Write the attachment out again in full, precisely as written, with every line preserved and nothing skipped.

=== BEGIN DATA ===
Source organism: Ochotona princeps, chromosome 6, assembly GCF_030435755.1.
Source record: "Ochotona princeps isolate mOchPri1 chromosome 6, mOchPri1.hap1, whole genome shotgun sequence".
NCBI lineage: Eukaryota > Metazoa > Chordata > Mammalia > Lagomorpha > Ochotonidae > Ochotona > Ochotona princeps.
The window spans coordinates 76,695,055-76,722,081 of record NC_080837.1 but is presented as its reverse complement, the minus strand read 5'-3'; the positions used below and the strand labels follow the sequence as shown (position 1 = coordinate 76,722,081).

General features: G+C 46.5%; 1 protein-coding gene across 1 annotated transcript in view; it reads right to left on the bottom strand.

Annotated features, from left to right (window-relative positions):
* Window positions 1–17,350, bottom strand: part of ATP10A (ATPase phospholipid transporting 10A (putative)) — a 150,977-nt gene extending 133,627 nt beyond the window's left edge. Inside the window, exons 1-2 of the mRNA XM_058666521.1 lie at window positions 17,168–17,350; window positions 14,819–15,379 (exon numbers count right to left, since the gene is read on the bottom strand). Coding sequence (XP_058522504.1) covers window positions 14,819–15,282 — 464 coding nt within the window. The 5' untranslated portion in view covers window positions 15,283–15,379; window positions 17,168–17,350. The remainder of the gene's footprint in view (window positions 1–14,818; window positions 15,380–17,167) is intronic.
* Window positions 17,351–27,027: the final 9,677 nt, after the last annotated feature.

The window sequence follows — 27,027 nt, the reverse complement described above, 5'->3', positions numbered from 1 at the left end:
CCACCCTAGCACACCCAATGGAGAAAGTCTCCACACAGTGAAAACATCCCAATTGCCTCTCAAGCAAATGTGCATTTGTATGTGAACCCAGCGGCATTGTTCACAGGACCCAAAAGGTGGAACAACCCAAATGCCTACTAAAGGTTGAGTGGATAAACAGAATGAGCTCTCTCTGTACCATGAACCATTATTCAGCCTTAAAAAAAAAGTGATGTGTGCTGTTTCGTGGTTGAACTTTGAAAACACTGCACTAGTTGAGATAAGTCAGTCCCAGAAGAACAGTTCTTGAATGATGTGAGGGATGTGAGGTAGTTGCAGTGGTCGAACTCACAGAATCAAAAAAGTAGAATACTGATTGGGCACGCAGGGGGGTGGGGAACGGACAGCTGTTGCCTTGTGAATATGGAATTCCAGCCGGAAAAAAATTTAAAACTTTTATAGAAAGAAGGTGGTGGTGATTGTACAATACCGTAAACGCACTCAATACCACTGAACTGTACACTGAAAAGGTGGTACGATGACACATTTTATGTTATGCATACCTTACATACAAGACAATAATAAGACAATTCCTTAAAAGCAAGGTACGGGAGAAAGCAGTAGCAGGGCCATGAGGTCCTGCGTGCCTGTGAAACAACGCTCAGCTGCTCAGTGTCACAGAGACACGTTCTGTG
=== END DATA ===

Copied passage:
Source organism: Ochotona princeps, chromosome 6, assembly GCF_030435755.1.
Source record: "Ochotona princeps isolate mOchPri1 chromosome 6, mOchPri1.hap1, whole genome shotgun sequence".
NCBI lineage: Eukaryota > Metazoa > Chordata > Mammalia > Lagomorpha > Ochotonidae > Ochotona > Ochotona princeps.
The window spans coordinates 76,695,055-76,722,081 of record NC_080837.1 but is presented as its reverse complement, the minus strand read 5'-3'; the positions used below and the strand labels follow the sequence as shown (position 1 = coordinate 76,722,081).

General features: G+C 46.5%; 1 protein-coding gene across 1 annotated transcript in view; it reads right to left on the bottom strand.

Annotated features, from left to right (window-relative positions):
* Window positions 1–17,350, bottom strand: part of ATP10A (ATPase phospholipid transporting 10A (putative)) — a 150,977-nt gene extending 133,627 nt beyond the window's left edge. Inside the window, exons 1-2 of the mRNA XM_058666521.1 lie at window positions 17,168–17,350; window positions 14,819–15,379 (exon numbers count right to left, since the gene is read on the bottom strand). Coding sequence (XP_058522504.1) covers window positions 14,819–15,282 — 464 coding nt within the window. The 5' untranslated portion in view covers window positions 15,283–15,379; window positions 17,168–17,350. The remainder of the gene's footprint in view (window positions 1–14,818; window positions 15,380–17,167) is intronic.
* Window positions 17,351–27,027: the final 9,677 nt, after the last annotated feature.

The window sequence follows — 27,027 nt, the reverse complement described above, 5'->3', positions numbered from 1 at the left end:
CCACCCTAGCACACCCAATGGAGAAAGTCTCCACACAGTGAAAACATCCCAATTGCCTCTCAAGCAAATGTGCATTTGTATGTGAACCCAGCGGCATTGTTCACAGGACCCAAAAGGTGGAACAACCCAAATGCCTACTAAAGGTTGAGTGGATAAACAGAATGAGCTCTCTCTGTACCATGAACCATTATTCAGCCTTAAAAAAAAAGTGATGTGTGCTGTTTCGTGGTTGAACTTTGAAAACACTGCACTAGTTGAGATAAGTCAGTCCCAGAAGAACAGTTCTTGAATGATGTGAGGGATGTGAGGTAGTTGCAGTGGTCGAACTCACAGAATCAAAAAAGTAGAATACTGATTGGGCACGCAGGGGGGTGGGGAACGGACAGCTGTTGCCTTGTGAATATGGAATTCCAGCCGGAAAAAAATTTAAAACTTTTATAGAAAGAAGGTGGTGGTGATTGTACAATACCGTAAACGCACTCAATACCACTGAACTGTACACTGAAAAGGTGGTACGATGACACATTTTATGTTATGCATACCTTACATACAAGACAATAATAAGACAATTCCTTAAAAGCAAGGTACGGGAGAAAGCAGTAGCAGGGCCATGAGGTCCTGCGTGCCTGTGAAACAACGCTCAGCTGCTCAGTGTCACAGAGACACGTTCTGTG